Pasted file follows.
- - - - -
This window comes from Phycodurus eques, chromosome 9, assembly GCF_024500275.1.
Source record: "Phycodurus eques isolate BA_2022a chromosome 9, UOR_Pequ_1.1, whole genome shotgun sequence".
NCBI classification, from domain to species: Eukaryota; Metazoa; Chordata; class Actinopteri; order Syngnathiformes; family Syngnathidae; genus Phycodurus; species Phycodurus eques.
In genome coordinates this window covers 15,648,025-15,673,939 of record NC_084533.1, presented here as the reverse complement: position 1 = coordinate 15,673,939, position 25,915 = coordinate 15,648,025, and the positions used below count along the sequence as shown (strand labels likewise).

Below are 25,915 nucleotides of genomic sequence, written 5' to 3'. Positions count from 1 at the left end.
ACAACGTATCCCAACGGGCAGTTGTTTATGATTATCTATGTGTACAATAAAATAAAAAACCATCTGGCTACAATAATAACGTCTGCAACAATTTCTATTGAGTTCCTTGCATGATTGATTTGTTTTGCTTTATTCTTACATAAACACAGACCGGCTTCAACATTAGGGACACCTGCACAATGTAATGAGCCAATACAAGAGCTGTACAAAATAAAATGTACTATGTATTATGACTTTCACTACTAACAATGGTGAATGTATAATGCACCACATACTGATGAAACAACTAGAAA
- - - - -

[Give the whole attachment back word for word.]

This window comes from Phycodurus eques, chromosome 9, assembly GCF_024500275.1.
Source record: "Phycodurus eques isolate BA_2022a chromosome 9, UOR_Pequ_1.1, whole genome shotgun sequence".
NCBI classification, from domain to species: Eukaryota; Metazoa; Chordata; class Actinopteri; order Syngnathiformes; family Syngnathidae; genus Phycodurus; species Phycodurus eques.
In genome coordinates this window covers 15,648,025-15,673,939 of record NC_084533.1, presented here as the reverse complement: position 1 = coordinate 15,673,939, position 25,915 = coordinate 15,648,025, and the positions used below count along the sequence as shown (strand labels likewise).

Below are 25,915 nucleotides of genomic sequence, written 5' to 3'. Positions count from 1 at the left end.
ACAACGTATCCCAACGGGCAGTTGTTTATGATTATCTATGTGTACAATAAAATAAAAAACCATCTGGCTACAATAATAACGTCTGCAACAATTTCTATTGAGTTCCTTGCATGATTGATTTGTTTTGCTTTATTCTTACATAAACACAGACCGGCTTCAACATTAGGGACACCTGCACAATGTAATGAGCCAATACAAGAGCTGTACAAAATAAAATGTACTATGTATTATGACTTTCACTACTAACAATGGTGAATGTATAATGCACCACATACTGATGAAACAACTAGAAA